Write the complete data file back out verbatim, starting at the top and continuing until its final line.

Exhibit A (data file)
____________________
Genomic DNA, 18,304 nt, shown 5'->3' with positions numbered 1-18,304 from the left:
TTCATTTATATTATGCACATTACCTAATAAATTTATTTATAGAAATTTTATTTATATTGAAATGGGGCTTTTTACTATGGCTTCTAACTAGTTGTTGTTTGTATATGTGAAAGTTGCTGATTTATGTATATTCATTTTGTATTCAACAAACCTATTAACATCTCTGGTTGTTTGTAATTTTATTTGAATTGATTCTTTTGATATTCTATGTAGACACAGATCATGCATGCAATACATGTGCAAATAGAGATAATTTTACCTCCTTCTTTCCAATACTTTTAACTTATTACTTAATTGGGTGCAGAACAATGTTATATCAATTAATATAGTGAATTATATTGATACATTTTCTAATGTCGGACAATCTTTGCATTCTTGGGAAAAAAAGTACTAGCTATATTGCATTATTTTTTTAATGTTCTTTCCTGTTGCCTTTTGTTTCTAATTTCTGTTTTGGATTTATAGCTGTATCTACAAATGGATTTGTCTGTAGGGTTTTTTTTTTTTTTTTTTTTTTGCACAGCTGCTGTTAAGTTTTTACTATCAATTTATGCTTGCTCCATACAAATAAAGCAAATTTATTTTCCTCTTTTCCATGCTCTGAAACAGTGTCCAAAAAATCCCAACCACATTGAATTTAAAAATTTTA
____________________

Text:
Genomic DNA, 18,304 nt, shown 5'->3' with positions numbered 1-18,304 from the left:
TTCATTTATATTATGCACATTACCTAATAAATTTATTTATAGAAATTTTATTTATATTGAAATGGGGCTTTTTACTATGGCTTCTAACTAGTTGTTGTTTGTATATGTGAAAGTTGCTGATTTATGTATATTCATTTTGTATTCAACAAACCTATTAACATCTCTGGTTGTTTGTAATTTTATTTGAATTGATTCTTTTGATATTCTATGTAGACACAGATCATGCATGCAATACATGTGCAAATAGAGATAATTTTACCTCCTTCTTTCCAATACTTTTAACTTATTACTTAATTGGGTGCAGAACAATGTTATATCAATTAATATAGTGAATTATATTGATACATTTTCTAATGTCGGACAATCTTTGCATTCTTGGGAAAAAAAGTACTAGCTATATTGCATTATTTTTTTAATGTTCTTTCCTGTTGCCTTTTGTTTCTAATTTCTGTTTTGGATTTATAGCTGTATCTACAAATGGATTTGTCTGTAGGGTTTTTTTTTTTTTTTTTTTTTTGCACAGCTGCTGTTAAGTTTTTACTATCAATTTATGCTTGCTCCATACAAATAAAGCAAATTTATTTTCCTCTTTTCCATGCTCTGAAACAGTGTCCAAAAAATCCCAACCACATTGAATTTAAAAATTTTA